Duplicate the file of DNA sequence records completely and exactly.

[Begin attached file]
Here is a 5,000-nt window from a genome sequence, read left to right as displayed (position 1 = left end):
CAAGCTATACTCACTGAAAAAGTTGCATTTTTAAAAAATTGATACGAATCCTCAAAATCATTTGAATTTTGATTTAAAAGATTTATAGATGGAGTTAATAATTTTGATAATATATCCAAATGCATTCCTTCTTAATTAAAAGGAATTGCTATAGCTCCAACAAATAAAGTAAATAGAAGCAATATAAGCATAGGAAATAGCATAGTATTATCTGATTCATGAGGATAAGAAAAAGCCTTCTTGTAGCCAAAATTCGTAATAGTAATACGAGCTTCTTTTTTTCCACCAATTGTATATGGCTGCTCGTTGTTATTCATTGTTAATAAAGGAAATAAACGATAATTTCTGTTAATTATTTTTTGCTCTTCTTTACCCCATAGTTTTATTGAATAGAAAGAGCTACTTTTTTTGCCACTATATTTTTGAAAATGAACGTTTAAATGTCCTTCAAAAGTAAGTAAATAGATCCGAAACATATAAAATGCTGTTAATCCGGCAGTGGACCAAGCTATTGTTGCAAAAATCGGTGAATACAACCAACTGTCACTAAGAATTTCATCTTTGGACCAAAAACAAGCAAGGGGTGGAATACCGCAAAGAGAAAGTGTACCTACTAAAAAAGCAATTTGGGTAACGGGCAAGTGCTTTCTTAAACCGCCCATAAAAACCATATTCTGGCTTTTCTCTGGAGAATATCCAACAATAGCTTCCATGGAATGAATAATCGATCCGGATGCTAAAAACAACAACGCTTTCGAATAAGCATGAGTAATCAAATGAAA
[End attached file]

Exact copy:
Here is a 5,000-nt window from a genome sequence, read left to right as displayed (position 1 = left end):
CAAGCTATACTCACTGAAAAAGTTGCATTTTTAAAAAATTGATACGAATCCTCAAAATCATTTGAATTTTGATTTAAAAGATTTATAGATGGAGTTAATAATTTTGATAATATATCCAAATGCATTCCTTCTTAATTAAAAGGAATTGCTATAGCTCCAACAAATAAAGTAAATAGAAGCAATATAAGCATAGGAAATAGCATAGTATTATCTGATTCATGAGGATAAGAAAAAGCCTTCTTGTAGCCAAAATTCGTAATAGTAATACGAGCTTCTTTTTTTCCACCAATTGTATATGGCTGCTCGTTGTTATTCATTGTTAATAAAGGAAATAAACGATAATTTCTGTTAATTATTTTTTGCTCTTCTTTACCCCATAGTTTTATTGAATAGAAAGAGCTACTTTTTTTGCCACTATATTTTTGAAAATGAACGTTTAAATGTCCTTCAAAAGTAAGTAAATAGATCCGAAACATATAAAATGCTGTTAATCCGGCAGTGGACCAAGCTATTGTTGCAAAAATCGGTGAATACAACCAACTGTCACTAAGAATTTCATCTTTGGACCAAAAACAAGCAAGGGGTGGAATACCGCAAAGAGAAAGTGTACCTACTAAAAAAGCAATTTGGGTAACGGGCAAGTGCTTTCTTAAACCGCCCATAAAAACCATATTCTGGCTTTTCTCTGGAGAATATCCAACAATAGCTTCCATGGAATGAATAATCGATCCGGATGCTAAAAACAACAACGCTTTCGAATAAGCATGAGTAATCAAATGAAA